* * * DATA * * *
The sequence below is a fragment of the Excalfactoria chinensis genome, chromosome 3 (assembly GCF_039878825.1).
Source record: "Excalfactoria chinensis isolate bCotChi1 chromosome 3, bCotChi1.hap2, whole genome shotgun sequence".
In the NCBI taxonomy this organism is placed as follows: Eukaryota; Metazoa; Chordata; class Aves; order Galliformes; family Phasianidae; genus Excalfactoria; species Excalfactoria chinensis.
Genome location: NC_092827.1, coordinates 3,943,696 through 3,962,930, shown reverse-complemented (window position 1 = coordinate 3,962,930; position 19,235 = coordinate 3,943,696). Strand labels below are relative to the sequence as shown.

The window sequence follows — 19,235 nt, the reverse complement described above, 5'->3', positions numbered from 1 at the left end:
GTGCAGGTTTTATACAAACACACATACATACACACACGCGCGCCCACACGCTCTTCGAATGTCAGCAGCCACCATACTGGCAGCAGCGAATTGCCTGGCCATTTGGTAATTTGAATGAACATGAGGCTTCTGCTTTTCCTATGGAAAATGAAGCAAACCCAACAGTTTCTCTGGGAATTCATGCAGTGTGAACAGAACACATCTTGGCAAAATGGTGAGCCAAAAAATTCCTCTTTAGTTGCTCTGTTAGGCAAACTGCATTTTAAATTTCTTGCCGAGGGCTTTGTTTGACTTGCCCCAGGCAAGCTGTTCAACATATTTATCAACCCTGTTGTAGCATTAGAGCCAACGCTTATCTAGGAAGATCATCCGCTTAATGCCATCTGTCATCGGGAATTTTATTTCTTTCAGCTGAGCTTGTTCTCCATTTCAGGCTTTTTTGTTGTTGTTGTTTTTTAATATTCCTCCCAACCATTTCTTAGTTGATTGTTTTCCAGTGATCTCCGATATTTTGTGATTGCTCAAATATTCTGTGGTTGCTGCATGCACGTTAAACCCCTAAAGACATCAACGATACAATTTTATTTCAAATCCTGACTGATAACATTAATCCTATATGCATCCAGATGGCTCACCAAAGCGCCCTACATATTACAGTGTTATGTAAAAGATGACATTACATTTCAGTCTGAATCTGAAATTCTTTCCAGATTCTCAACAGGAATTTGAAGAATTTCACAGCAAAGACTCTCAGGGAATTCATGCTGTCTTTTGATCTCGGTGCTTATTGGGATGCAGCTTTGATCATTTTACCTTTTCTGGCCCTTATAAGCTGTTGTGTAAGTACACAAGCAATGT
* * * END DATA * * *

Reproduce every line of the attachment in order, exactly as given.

The sequence below is a fragment of the Excalfactoria chinensis genome, chromosome 3 (assembly GCF_039878825.1).
Source record: "Excalfactoria chinensis isolate bCotChi1 chromosome 3, bCotChi1.hap2, whole genome shotgun sequence".
In the NCBI taxonomy this organism is placed as follows: Eukaryota; Metazoa; Chordata; class Aves; order Galliformes; family Phasianidae; genus Excalfactoria; species Excalfactoria chinensis.
Genome location: NC_092827.1, coordinates 3,943,696 through 3,962,930, shown reverse-complemented (window position 1 = coordinate 3,962,930; position 19,235 = coordinate 3,943,696). Strand labels below are relative to the sequence as shown.

The window sequence follows — 19,235 nt, the reverse complement described above, 5'->3', positions numbered from 1 at the left end:
GTGCAGGTTTTATACAAACACACATACATACACACACGCGCGCCCACACGCTCTTCGAATGTCAGCAGCCACCATACTGGCAGCAGCGAATTGCCTGGCCATTTGGTAATTTGAATGAACATGAGGCTTCTGCTTTTCCTATGGAAAATGAAGCAAACCCAACAGTTTCTCTGGGAATTCATGCAGTGTGAACAGAACACATCTTGGCAAAATGGTGAGCCAAAAAATTCCTCTTTAGTTGCTCTGTTAGGCAAACTGCATTTTAAATTTCTTGCCGAGGGCTTTGTTTGACTTGCCCCAGGCAAGCTGTTCAACATATTTATCAACCCTGTTGTAGCATTAGAGCCAACGCTTATCTAGGAAGATCATCCGCTTAATGCCATCTGTCATCGGGAATTTTATTTCTTTCAGCTGAGCTTGTTCTCCATTTCAGGCTTTTTTGTTGTTGTTGTTTTTTAATATTCCTCCCAACCATTTCTTAGTTGATTGTTTTCCAGTGATCTCCGATATTTTGTGATTGCTCAAATATTCTGTGGTTGCTGCATGCACGTTAAACCCCTAAAGACATCAACGATACAATTTTATTTCAAATCCTGACTGATAACATTAATCCTATATGCATCCAGATGGCTCACCAAAGCGCCCTACATATTACAGTGTTATGTAAAAGATGACATTACATTTCAGTCTGAATCTGAAATTCTTTCCAGATTCTCAACAGGAATTTGAAGAATTTCACAGCAAAGACTCTCAGGGAATTCATGCTGTCTTTTGATCTCGGTGCTTATTGGGATGCAGCTTTGATCATTTTACCTTTTCTGGCCCTTATAAGCTGTTGTGTAAGTACACAAGCAATGT